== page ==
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The 1-wire bus data line is connected to a microcontroller pin (through a level shifter) with open drain configuration. The bus is pulled up to 5 Volts (DVDD) with a 4.7k resistor. The communication works but unstable due to a high level of noise measured on the long (~20-30m) bus wire, so I decided to add a low-pass filter circuit to the bus. My question: should I add the filter in between the microcontroller pin and the pull-up, or should I keep the pull-up next to the open drain pin, and add the filter after this circuit (as it is currently on the schematics below)?

The Schematics: enter image description here

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  • \$\begingroup\$ The level shifter will make the signal weaker, the 4k7 pullup is weak, and the rc filter might make it worse. Some have the 1-wire bus working up to 10 meters, so 30 meters might be too long. Start with a good shielded cable, for example a cat5 cable. Try a pullup resistor of 2k2. Try without the level shifter. Maxim has many things to read. Here is an overview of the application notes: maximintegrated.com/en/an_prodline2.cfm/prodline/21 and this one is about long distances: maximintegrated.com/en/app-notes/index.mvp/id/148 \$\endgroup\$ – Jot Apr 10 at 8:17
  • \$\begingroup\$ I was connecting directly the bus to the micro without a level shifter, running on 3.3V with a stronger pull-up. However it was even worse, this is why we moved to 5V with a level shifter. The stronger pull-up is a good idea, I will try to decrease from the 4.7k. On the other hand I still want to add the opportunity for a filtering circuit (as I plan the PCB), so the question above is still open ;) \$\endgroup\$ – balas Apr 10 at 11:38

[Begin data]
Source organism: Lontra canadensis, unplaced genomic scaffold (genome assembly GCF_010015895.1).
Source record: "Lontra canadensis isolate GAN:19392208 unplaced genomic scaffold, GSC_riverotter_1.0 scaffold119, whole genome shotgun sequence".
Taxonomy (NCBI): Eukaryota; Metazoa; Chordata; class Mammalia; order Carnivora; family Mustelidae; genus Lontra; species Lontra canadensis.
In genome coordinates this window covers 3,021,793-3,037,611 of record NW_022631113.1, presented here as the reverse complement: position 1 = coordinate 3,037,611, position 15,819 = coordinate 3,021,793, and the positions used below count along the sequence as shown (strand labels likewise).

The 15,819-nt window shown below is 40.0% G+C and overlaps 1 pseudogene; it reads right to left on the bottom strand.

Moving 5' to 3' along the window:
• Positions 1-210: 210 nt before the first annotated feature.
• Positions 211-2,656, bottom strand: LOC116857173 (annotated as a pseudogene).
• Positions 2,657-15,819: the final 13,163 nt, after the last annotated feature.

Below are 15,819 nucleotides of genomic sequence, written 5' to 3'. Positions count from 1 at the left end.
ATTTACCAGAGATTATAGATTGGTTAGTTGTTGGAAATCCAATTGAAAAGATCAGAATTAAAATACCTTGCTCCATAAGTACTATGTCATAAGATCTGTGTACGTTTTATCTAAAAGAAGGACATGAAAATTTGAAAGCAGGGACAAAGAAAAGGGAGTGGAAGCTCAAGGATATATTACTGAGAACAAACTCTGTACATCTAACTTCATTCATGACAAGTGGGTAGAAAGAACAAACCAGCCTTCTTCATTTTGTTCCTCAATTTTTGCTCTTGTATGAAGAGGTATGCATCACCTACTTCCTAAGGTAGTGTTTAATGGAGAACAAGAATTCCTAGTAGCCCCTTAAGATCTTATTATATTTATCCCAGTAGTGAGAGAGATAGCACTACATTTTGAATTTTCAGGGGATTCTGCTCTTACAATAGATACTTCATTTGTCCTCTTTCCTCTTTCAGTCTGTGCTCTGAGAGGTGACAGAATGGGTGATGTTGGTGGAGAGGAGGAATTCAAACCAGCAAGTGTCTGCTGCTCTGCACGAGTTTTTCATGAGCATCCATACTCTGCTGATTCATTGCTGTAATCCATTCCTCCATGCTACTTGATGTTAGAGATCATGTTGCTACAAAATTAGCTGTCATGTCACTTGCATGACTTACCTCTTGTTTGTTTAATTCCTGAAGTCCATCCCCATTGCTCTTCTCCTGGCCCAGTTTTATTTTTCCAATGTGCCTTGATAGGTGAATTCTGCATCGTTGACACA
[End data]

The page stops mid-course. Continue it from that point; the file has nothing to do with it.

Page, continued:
• \$\begingroup\$ There should be pullup resistors on the microcontroller side as well. When the microcontroller pulls a signal down, it has to pull down the signal from both sides of the level shifter, so it must have enough pull down current for the resistors r2 to r5. The 5v level can have more noise but the level shifter makes the signal weaker. It is all very trivial. Can you give numbers how unstable it is? If only 1 in 3 is bad, then you can ignore those. Do you use three wires for the 1-wire bus? Then you can add decoupling capacitors to 5v and gnd at the sensors. \$\endgroup\$ – Jot Apr 10 at 14:04
  • \$\begingroup\$ It remains stable for hours and then gets unreliable and needs a full power cycle to recover ~ in every 5 mins. The symptom is that the bus starts floating around 1.7 - 2 Volts, sensors may just go into a continuous reset. In these situations even the power circuit drops from 5Volts to ~2 Volts. I use 3 wires (GND, VCC and Data) in Cat6, not using the parasitic mode. I suspect the whole problem can be caused by the high level of noise as there are huge pumps in the room. Measured a noise on the wire sometimes about 1-2 Volts amplitude with a scope. \$\endgroup\$ – balas Apr 10 at 16:31
  • \$\begingroup\$ That is a serious problem. You might need a more robust industrial communication. For example with twisted pair, rs485 with error recovery in software. Perhaps you can turn off the power for the 1-wire for a while and try again. A length of 10 meters is already long for 1-wire and a length of 30 meters in such an environment is asking too much. I don't know if the rc-filters will help. If I would try a rc filter, then I would use a single rc filter close to the cable. \$\endgroup\$ – Jot Apr 11 at 7:01

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